The most famous foods that are eaten are of course the shish kebabs. These are the marinated pieces of meat that are barbecued  on a skewer and served with vegetables and pilaf rice. There are also many other meat dishes which I have pictured below. The main meats which are consumed are lamb, chicken, beef and fish. Pork however, is indubitably forbidden as it is a Muslim country. When I was younger I used to wonder how they could go about life without ever having tried bacon, before realizing, if they have never tasted it they wound know what it tasted like.

As it goes for drinks, tea will become your best friend (just like the British). Though the tea leafs themselves are more bitter and produce a much stronger beverage. Unlike the British however, no milk is added, and it is not drank out of weird and wonderful mugs, but instead a tiny hour glass shaped tea cup…making you feel like a giant. Which just means you end up having several cups instead of one regular size mug.

Classical cuisine is what I have grown up with. My grandparents live in a very small village near the historical site Troy (Truva) on the Asian side of Turkey. My grandfather is a farmer and has grown almost every crop under the sun, literally. Taking advantage of this, my grandmother makes very traditional food, all recipes passed down from either her own mother or her grandmother. When I was younger I came to Turkey to visit either in the summer time or during the Christmas holidays. She would make replicas of the food her mother would make her, and I would devour the lot. However, not everyone has the luxury of having a “chef granny”, and I (being young and naive) thought that everyone dinned like this. I soon realized this was the case when I would go to a friends house for dinner in the big cities and they would be eating garlic yogurt out of a shop bought carton. I remember thinking, “What is the meaning of this?”. Why didn’t they just go to Ahmet’s farm, buy 5 liters of his cows milk and make their own?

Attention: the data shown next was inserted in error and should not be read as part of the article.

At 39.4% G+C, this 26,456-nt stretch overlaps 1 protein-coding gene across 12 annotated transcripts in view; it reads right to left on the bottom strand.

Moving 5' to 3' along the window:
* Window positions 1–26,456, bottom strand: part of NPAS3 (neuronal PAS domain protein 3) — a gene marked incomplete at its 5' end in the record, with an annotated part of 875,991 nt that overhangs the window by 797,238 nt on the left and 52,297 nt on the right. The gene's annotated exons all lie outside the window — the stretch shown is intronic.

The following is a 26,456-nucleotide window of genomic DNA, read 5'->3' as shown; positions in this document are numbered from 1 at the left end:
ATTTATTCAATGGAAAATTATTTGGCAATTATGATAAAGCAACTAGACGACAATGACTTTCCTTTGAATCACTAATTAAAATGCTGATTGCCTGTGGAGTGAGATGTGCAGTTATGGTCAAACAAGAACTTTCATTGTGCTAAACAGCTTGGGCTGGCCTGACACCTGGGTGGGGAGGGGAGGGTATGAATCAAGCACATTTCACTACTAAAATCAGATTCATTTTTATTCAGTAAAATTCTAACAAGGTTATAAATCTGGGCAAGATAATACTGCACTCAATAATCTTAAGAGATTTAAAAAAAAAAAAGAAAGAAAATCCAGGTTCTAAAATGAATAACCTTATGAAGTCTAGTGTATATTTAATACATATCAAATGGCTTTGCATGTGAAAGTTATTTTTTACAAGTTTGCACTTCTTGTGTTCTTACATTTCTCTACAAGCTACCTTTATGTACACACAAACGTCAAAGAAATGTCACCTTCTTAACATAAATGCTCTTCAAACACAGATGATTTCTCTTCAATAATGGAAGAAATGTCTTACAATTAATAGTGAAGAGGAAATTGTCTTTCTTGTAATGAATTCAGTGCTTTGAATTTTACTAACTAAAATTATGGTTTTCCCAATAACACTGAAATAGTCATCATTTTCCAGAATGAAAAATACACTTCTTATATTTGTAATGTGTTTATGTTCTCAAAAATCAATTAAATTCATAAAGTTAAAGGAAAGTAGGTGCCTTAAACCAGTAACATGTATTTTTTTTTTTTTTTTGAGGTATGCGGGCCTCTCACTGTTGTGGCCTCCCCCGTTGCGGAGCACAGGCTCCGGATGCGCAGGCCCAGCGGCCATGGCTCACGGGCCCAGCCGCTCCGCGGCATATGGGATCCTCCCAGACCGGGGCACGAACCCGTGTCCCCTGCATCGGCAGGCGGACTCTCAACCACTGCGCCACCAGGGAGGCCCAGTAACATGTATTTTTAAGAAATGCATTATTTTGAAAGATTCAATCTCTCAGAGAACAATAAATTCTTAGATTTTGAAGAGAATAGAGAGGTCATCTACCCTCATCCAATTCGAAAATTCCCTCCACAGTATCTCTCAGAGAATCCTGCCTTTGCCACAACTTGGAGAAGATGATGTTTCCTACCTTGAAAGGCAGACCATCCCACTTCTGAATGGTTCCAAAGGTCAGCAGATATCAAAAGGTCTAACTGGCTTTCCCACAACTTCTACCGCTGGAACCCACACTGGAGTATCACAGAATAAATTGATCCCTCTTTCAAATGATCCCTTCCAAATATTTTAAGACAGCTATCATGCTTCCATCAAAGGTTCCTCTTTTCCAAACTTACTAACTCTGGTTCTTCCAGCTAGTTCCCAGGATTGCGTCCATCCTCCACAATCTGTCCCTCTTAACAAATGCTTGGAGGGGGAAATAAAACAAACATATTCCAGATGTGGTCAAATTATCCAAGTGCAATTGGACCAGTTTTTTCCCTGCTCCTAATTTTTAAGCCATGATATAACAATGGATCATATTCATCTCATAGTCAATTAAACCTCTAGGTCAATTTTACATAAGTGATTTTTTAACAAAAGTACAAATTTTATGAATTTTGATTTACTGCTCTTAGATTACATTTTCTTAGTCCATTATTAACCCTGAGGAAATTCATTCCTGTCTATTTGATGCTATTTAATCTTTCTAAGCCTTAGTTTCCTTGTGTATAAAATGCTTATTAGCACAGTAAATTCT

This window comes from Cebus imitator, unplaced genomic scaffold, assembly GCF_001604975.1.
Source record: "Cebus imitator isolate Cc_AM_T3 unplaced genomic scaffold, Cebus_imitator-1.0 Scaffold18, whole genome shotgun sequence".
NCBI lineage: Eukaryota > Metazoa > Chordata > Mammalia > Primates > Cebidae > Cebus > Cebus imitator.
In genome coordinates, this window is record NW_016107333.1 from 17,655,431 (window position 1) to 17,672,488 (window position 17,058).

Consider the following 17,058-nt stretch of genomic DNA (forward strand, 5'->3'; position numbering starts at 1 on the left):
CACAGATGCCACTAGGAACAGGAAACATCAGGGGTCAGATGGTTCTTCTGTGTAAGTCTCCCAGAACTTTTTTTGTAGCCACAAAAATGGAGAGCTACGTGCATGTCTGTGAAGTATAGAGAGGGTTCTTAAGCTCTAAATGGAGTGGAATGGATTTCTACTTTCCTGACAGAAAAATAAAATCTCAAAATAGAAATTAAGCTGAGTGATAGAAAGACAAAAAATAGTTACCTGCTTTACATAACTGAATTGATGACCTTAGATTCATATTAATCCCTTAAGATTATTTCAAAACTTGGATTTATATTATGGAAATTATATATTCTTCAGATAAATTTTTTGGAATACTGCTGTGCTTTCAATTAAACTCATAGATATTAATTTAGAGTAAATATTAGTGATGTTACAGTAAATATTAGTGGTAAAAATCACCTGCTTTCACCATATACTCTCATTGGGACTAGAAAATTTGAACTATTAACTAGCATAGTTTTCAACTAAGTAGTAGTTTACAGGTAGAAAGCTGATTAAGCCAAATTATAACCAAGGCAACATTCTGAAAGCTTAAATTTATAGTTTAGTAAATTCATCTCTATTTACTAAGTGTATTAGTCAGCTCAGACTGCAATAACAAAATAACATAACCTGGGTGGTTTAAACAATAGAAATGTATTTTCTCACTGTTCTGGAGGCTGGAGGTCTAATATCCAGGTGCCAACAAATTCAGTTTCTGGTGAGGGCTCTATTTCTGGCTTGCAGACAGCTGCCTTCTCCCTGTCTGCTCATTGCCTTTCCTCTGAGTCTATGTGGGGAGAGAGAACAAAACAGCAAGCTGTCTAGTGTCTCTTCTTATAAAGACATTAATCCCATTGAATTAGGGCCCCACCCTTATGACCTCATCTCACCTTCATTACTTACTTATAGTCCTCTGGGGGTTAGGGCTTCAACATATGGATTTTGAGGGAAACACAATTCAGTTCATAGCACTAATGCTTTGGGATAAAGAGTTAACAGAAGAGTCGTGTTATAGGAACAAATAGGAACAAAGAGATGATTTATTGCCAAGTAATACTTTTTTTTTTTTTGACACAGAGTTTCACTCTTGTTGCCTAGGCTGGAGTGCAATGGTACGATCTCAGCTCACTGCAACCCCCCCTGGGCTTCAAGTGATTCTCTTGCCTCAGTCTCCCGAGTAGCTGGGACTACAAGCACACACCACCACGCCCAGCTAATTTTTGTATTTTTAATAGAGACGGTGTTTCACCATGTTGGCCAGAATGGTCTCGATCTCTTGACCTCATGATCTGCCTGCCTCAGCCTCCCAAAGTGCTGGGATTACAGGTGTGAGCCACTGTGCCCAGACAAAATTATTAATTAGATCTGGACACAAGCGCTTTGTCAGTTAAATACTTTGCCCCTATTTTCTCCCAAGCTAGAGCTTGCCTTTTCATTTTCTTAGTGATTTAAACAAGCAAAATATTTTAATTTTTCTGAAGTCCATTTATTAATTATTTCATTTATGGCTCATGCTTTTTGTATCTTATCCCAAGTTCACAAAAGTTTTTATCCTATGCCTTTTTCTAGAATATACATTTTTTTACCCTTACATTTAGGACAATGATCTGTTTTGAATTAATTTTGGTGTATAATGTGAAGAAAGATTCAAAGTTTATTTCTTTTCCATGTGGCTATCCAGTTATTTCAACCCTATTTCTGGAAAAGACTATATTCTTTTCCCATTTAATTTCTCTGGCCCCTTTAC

It has only really been the past decade that foods, which would otherwise have be alien to the nation, have slowly fused their way into these classic dishes. This more westernized approach may have chipped away at the authenticity of the food, but the taste of the mouth watering flavors remain untainted. Below are some of my favorites along with some traditional food which I believe have made the cut to get posted here. ENJOY.



Turmoil in Turkey

Recep Tayyip Erdoğan

16th July 2016

Recep Tayyip Erdoğan, born 26th of February 1954 in Kasımpaşa, Turkey. He is the founder of the “Justice and Development Party” (the AKP) in 2001 and has dominated in politics since 2002, the first time he was elected as the Prime Minister of Turkey. Since then, the party has been elected into power a further three times, making him the second longest reining prime minster of Turkey. He then stepped down in 2014 to run for the presidency roll, to which he was elected.

As of late Friday night, 15th July, a coup began in the most established places Turkey has to offer: Istanbul and Ankara. These history infested places are no stranger to becoming the solid grounds for battles; eg. The end to the civil war took place on the Bosphorus in the pristine year of 324, perhaps Constantine’s final victory. However this time, it was the military services in Turkey that began an uprising against the